and rightly so, for all that comes to be
deserves to perish, wretchedly.
It were better nothing would begin!
Thus everything that your terms sin,
destruction, evil represent—
that is my proper element." 

Goethe considered this hateful sentiment so important—so key to the central element of vengeful human destructiveness—that he had Mephistopheles say it a second time, phrased somewhat differently, in Part II of the play, written many years later.

People think often in the Mephistophelean manner, although they seldom act upon their thoughts as brutally as the mass murderers of school, college and theatre. Whenever we experience injustice, real or imagined; whenever we encounter tragedy or fall prey to the machi­nations of others; whenever we experience the horror and pain of our own apparently arbitrary limitations—the temptation to question Being and then to curse it rises foully from the darkness. Why must innocent people suffer so terribly? What kind of bloody, horrible planet is this, anyway?

Life is in truth very hard. Everyone is destined for pain and slated for destruction. Sometimes suffering is clearly the result of a personal fault such as willful blindness, poor decision-making or malevolence. In such cases, when it appears to be self-inflicted, it may even seem just. People get what they deserve, you might contend. That’s cold com­fort, however, even when true. Sometimes, if those who are suffering changed their behaviour, then their lives would unfold less tragically. But human control is limited. Susceptibility to despair, disease, aging and death is universal. In the final analysis, we do not appear to be the architects of our own fragility. Whose fault is it, then?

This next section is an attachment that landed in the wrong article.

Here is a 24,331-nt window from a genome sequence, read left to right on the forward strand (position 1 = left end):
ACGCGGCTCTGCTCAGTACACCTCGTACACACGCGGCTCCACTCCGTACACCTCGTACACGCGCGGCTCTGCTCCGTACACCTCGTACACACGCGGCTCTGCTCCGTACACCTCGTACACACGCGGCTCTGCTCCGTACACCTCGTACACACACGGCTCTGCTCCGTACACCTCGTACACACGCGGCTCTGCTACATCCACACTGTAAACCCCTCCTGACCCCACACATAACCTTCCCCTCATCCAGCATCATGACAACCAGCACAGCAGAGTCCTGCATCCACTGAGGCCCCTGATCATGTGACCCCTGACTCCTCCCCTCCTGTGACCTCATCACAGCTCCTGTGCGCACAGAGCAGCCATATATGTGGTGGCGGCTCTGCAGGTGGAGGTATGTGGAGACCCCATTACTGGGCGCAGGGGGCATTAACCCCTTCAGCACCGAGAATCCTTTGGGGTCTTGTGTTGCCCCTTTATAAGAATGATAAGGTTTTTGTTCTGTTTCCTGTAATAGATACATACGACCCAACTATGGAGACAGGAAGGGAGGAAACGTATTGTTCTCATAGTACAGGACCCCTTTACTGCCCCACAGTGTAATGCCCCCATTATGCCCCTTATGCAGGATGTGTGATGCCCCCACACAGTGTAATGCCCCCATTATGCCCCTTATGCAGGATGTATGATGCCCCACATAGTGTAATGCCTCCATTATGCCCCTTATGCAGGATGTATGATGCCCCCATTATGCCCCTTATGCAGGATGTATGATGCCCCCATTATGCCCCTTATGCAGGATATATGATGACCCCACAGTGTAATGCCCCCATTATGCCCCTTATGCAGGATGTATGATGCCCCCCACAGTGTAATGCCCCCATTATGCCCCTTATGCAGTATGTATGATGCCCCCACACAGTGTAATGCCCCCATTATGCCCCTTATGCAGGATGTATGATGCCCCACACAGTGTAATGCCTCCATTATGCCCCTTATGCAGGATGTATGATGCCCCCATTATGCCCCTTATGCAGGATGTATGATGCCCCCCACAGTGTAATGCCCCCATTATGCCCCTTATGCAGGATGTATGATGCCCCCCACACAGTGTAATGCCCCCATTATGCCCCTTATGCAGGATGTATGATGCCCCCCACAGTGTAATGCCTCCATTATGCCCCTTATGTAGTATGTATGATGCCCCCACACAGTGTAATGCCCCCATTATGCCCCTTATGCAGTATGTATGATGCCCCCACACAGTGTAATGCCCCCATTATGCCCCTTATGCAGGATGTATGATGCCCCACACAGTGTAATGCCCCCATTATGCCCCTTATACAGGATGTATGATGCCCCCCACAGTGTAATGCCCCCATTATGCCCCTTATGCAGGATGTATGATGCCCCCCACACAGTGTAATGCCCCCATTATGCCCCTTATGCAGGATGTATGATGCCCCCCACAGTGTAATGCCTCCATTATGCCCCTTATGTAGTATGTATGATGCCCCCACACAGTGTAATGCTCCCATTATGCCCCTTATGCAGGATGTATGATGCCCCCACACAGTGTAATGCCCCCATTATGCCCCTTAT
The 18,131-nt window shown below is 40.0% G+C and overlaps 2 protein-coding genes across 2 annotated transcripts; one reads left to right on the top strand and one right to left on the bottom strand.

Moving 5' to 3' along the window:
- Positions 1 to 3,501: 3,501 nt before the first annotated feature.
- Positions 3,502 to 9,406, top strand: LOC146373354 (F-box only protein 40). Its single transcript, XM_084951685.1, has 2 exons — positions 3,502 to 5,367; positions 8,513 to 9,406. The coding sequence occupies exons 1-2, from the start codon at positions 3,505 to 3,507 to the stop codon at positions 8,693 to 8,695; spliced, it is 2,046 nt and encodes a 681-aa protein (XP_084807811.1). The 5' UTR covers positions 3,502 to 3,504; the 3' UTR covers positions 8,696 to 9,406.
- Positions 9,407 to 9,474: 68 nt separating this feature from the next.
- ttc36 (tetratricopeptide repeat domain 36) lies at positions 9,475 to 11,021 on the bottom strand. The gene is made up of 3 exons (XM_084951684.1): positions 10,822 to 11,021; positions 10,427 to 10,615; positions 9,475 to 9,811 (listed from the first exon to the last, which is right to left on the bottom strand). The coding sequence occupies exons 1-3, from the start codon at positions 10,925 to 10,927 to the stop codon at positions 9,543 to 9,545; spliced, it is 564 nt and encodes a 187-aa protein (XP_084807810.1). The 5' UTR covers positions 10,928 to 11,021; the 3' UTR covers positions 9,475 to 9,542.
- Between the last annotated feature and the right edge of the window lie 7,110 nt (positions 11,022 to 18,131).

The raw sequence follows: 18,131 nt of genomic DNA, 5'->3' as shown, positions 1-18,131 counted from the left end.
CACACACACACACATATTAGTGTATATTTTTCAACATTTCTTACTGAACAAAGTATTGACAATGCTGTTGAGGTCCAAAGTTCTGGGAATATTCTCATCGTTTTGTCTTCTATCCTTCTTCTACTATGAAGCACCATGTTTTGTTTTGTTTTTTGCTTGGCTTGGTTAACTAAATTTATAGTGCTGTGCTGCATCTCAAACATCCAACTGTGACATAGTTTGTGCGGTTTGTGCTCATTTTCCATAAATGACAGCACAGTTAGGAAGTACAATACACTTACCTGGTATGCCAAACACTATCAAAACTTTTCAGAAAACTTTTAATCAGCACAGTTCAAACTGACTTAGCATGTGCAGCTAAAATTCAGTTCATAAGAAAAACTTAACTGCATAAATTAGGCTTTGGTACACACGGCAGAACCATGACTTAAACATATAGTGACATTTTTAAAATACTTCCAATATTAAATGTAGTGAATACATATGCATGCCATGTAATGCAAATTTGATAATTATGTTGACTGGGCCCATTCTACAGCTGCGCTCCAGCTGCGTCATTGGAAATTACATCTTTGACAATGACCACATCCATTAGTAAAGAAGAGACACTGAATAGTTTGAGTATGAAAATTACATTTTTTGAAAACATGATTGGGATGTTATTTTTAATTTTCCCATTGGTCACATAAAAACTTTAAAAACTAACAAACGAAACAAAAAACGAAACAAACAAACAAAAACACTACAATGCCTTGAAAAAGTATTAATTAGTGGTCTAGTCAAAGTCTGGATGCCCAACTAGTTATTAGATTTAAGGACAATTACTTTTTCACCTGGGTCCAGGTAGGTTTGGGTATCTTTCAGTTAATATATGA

People who are very ill (or, worse, who have a sick child) will inevi­tably find themselves asking this question, whether they are religious believers or not. The same is true of someone who finds his shirtsleeve caught in the gears of a giant bureaucracy—who is suffering through a tax audit, or fighting an interminable lawsuit or divorce. And it’s not only the obviously suffering who are tormented by the need to blame someone or something for the intolerable state of their Being. At the height of his fame, influence and creative power, for example, the towering Leo Tolstoy himself began to question the value of human existence. He reasoned in this way: